5 DEZ 2018
Brigadier Martin Hotine, born in June 1898, was best known for his work with the Ordnance Survey, remapping the entirety of Britain between the mid-1930s and 1962. He was a true pioneer of British surveying, leading the remapping of Britain in the middle of the 20th Century.
Martin worked for the Ordnance Survey from 1933 where he was appointed the head of the trigonometrical and levelling division of the Ordnance Survey. While conducting the retriangulation of Britain, Martin had the idea to construct solid pillars upon which to conduct the theodolite readings.
The work took 17 years to complete and another 11 years to refine. The pillars, commonly referred to as "Hotine pillars," were constructed on top of Ben Nevis, Cadair Idris and thousands of other obscure and hard to reach places. The concrete pillars improved the accuracy of the readings, and thereby the triangulation and mapping.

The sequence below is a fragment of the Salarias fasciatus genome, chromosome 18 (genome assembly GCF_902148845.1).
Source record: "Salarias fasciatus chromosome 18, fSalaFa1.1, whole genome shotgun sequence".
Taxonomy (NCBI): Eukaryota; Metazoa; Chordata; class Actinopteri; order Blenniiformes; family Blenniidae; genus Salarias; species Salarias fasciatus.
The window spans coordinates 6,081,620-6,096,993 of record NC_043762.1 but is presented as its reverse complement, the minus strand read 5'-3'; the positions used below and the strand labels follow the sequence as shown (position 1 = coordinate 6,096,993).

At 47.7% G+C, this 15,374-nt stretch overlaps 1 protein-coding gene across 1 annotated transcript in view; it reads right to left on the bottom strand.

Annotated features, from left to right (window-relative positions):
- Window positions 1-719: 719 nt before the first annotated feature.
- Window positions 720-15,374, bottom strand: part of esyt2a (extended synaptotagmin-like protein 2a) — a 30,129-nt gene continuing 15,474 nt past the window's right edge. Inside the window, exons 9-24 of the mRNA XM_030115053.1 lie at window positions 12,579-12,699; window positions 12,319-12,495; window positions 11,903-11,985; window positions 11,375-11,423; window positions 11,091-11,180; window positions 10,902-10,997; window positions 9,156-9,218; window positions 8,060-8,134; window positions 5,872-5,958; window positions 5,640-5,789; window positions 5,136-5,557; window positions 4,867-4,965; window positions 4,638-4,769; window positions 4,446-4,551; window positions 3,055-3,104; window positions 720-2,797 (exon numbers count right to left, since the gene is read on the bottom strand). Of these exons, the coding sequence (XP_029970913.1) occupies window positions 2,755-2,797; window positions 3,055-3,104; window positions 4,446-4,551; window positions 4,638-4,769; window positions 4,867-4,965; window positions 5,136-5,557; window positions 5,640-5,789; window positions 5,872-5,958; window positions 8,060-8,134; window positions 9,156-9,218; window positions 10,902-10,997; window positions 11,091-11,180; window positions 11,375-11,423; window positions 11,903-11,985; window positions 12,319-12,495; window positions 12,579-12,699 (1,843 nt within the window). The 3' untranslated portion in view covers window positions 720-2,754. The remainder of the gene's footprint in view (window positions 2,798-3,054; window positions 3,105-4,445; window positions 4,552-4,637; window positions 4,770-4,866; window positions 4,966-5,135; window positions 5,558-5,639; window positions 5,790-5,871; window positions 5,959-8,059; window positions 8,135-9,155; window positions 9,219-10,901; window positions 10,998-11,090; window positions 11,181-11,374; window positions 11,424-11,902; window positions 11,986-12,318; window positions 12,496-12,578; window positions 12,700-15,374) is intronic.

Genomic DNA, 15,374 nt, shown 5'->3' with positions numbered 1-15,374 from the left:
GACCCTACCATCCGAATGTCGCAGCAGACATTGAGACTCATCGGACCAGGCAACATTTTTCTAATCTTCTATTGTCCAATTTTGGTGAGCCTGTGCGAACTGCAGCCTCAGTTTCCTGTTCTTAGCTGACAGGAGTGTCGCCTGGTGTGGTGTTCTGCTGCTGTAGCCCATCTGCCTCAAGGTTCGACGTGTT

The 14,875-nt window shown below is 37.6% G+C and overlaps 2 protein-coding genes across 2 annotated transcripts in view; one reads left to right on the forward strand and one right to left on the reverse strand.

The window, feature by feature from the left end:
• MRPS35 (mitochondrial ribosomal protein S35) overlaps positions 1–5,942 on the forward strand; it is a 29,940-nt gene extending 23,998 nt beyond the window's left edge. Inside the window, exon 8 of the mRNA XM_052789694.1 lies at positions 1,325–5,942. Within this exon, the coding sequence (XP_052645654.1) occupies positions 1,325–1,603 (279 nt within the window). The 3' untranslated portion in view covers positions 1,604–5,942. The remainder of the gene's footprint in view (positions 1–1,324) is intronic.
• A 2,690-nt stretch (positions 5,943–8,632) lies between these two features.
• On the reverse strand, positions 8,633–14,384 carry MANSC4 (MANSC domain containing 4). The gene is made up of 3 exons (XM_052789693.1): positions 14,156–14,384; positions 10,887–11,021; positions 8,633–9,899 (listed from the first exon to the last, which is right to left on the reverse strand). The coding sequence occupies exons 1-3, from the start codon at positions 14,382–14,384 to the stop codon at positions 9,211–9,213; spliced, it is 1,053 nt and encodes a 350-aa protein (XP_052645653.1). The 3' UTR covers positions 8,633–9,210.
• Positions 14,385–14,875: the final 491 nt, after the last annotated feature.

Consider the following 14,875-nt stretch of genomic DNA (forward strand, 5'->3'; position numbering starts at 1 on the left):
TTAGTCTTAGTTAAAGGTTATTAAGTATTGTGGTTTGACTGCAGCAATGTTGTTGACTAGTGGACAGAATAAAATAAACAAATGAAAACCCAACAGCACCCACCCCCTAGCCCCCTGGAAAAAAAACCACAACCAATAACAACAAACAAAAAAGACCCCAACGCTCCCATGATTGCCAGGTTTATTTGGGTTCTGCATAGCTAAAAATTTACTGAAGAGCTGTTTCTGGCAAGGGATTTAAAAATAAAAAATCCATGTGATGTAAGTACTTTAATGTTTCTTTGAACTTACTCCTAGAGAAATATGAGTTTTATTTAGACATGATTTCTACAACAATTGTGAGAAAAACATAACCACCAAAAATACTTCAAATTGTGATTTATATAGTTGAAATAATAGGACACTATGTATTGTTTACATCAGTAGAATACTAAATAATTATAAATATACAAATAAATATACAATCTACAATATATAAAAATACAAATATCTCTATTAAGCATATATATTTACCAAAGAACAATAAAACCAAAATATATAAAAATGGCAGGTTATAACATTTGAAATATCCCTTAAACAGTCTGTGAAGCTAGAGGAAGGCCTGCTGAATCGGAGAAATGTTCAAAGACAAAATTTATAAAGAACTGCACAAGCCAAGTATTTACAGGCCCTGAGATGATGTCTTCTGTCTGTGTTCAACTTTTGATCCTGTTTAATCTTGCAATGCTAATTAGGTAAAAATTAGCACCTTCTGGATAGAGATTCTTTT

As a result of his work, the one-inch-to-the-mile map was created and became a best-seller in the 1960s. It turned an entire generation onto the great outdoors. It was only metrification and the creation of the "Landranger" series of maps that usurped the one-inch-to-the-mile series.
Martin was educated at Southend High School and the Royal Academy Woolwich. He was then commissioned into the Royal Engineers in June 1917 and during the First World War saw active service in Persia, Iraq and India.
After the Second World War he was appointed as the Research Officer of the Air Survey Committee of the British War Office. He then began to apply his mathematical ability and enthusiasm to devising practical methods of using air photographs for topographical mapping by using simple methods and equipment.
During his time with the Air Survey committee he came up with the Radial Line technique and also wrote four book-length papers, as well as a textbook.
Martin Hotine was honoured with a plaque and stone listing his many achievements at the Ordnance Survey head offices.